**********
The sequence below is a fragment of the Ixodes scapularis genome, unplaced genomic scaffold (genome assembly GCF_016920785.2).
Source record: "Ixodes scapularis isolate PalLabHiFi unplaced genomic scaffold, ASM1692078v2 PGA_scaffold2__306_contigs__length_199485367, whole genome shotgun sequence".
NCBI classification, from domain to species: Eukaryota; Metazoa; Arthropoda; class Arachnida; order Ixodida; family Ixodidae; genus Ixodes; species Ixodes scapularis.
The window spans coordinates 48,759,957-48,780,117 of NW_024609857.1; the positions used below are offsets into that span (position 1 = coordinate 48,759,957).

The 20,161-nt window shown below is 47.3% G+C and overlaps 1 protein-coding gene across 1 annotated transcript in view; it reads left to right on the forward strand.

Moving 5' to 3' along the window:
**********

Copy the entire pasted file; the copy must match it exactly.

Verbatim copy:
The sequence below is a fragment of the Ixodes scapularis genome, unplaced genomic scaffold (genome assembly GCF_016920785.2).
Source record: "Ixodes scapularis isolate PalLabHiFi unplaced genomic scaffold, ASM1692078v2 PGA_scaffold2__306_contigs__length_199485367, whole genome shotgun sequence".
NCBI classification, from domain to species: Eukaryota; Metazoa; Arthropoda; class Arachnida; order Ixodida; family Ixodidae; genus Ixodes; species Ixodes scapularis.
The window spans coordinates 48,759,957-48,780,117 of NW_024609857.1; the positions used below are offsets into that span (position 1 = coordinate 48,759,957).

The 20,161-nt window shown below is 47.3% G+C and overlaps 1 protein-coding gene across 1 annotated transcript in view; it reads left to right on the forward strand.

Moving 5' to 3' along the window: